It showed that the Lib Dem policy of appealing to the 48 per cent who voted Remain last June has fallen at the first hurdle. It seems the 48 per cent is now 22 per cent – since, apparently, only 22 per cent of Britons believe that the Government should do a reverse ferret and stay in the EU and go against the June 2016 referendum result. 68 per cent of us think the government should embrace Brexit and just get on with it. It appears that 23 per cent of those who originally voted Remain now believe that the Government should respect the result and get on with Brexit.

All this goes some way to explaining why the Lib Dem vote share hasn’t moved at all, even in places where the party is expected to win seats. In the South West, it has gone up from 15 per cent to 16 per cent since May 2015 – but, meanwhile, the Tories have gone from 47 per cent to 52 per cent. Even Labour have risen by four per cent there.

In London, they’ve gone from eight per cent to 14 per cent, but will this really be enough to win back the seats that they unexpectedly lost in 2015? It has been reported that canvassers in Kingston & Surbiton, which the Conservatives won from Ed Davey in 2015, are having great difficulty identifying Tory Remain voters who are intending now to move their votes back to the Lib Dems. Without them, the latter can rightly fear hearing the expression “Conservative Hold” on election night. They may well lose Carshalton & Wallington, too.

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When I interviewed Michael Gove last week, I asked him if he’d accept a Cabinet job were Theresa May to win the election and then offer him one.

Without hesitation, he looked me in the eye, and said “yes”. He then laughed it off and said it was very unlikely to happen, as you’d expect him to, but I did think to myself: “hmmm, I wonder”. Since then he’s been used by CCHQ as a party spokesman more than once – and again yesterday he popped up speaking for the party in one or two morning interviews.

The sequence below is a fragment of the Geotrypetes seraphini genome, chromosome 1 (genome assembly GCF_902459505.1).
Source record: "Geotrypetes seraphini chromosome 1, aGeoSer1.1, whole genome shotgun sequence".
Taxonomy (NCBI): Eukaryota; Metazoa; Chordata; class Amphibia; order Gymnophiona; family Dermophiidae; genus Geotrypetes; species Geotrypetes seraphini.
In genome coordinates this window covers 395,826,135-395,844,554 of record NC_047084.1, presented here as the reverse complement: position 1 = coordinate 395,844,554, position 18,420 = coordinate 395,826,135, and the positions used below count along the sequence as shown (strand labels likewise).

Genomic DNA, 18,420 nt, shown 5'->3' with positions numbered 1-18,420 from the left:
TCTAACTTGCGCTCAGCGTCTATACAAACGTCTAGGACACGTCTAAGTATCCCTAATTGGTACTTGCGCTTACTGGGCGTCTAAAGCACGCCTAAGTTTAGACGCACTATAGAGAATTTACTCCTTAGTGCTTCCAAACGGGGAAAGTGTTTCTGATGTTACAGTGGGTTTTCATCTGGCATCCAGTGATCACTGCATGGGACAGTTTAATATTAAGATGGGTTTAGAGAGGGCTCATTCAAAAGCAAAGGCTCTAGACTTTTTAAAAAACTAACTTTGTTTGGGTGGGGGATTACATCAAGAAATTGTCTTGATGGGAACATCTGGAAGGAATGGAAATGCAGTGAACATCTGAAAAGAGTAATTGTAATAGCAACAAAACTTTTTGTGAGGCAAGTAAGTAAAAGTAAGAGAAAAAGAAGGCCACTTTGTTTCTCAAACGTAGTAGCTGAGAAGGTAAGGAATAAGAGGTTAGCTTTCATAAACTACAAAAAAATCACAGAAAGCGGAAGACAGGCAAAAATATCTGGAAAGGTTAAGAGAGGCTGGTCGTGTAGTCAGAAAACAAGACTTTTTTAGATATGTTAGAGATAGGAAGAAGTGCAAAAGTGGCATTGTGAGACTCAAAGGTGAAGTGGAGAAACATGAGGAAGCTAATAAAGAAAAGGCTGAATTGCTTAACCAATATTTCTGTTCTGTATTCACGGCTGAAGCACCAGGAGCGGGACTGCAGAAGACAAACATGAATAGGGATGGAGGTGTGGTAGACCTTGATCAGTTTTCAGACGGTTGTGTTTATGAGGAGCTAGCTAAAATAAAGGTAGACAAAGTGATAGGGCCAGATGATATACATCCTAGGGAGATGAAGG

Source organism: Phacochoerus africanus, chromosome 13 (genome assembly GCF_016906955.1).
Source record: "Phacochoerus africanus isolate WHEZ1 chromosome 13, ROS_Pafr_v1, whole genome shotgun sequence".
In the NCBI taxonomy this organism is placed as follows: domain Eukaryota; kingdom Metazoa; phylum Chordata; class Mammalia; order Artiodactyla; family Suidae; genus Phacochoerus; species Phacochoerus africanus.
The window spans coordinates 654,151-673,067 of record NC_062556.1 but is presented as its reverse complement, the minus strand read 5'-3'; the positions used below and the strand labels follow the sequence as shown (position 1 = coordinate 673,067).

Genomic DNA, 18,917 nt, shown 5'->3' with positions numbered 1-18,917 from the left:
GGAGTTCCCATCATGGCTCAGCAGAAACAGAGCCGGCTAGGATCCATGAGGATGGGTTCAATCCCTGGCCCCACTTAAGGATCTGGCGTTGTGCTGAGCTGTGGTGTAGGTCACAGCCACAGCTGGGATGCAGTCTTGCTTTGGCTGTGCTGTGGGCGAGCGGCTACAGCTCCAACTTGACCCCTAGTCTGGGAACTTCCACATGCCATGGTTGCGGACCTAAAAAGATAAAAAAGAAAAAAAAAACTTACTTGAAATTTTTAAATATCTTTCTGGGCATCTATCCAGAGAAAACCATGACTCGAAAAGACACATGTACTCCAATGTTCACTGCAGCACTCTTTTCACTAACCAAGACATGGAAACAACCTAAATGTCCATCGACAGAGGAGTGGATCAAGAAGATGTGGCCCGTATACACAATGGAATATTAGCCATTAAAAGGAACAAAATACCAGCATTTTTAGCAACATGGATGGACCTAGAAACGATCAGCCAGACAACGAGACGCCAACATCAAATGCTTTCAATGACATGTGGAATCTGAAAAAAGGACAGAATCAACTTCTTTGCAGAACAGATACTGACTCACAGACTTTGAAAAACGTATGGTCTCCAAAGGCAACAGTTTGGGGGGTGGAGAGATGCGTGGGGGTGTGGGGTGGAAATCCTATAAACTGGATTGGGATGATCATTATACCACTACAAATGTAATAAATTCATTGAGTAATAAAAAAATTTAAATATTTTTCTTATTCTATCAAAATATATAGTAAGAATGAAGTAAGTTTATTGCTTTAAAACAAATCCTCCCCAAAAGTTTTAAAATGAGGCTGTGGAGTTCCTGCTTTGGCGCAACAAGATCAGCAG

When she sacked him, May apparently told Gove he’d have to earn his passage back. Since then he has been unfalteringly loyal, and I suppose I would be less surprised than most if that passage back turned into a Cabinet post on June 9th.

The question is, which one? I’ll speculate on a reshuffle next week or the week after, but personally I’d love to see him back at either one of his previous departmental posts. He understood what needed to be done on prison reform, and it would be nice if he could see it through. Or how about him being sent to Health! Can you imagine faces on the Left if that happened? It would be what Sir Humphrey might call a ‘courageous’ appointment.

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I wonder if anyone else has wondered what will happens to John Bercow in the event of a Tory landslide victory. It’s true that he hasn’t annoyed the Conservatives quite as much since May become Prime Minister, but there is still a lot of anti-Bercow feeling on the Tory benches, even if Simon Burns will no longer  bethere to tweak his tail. In the event of such a big win, we have to assume that Lindsay Hoyle would be swallowed up by the Tory tsunami and wouldn’t be available to succeed Bercow, whenever that might be.

I imagine that Eleanor Laing would fancy the job, given that she is next in line in seniority, but I suspect she might face a very strong challenge from Jacob Rees-Mogg. He’s quite popular on the opposition benches, and one can only imagine the delights we’d have in store. I’m sure Jess Phillips would happily be his cheerleader-in-chief and whip Labour MPs into line. There is a feeling that May would not be happy to support a Speaker putsch, but the price for that might well be for Bercow to make it clear that he will depart within two years as promised.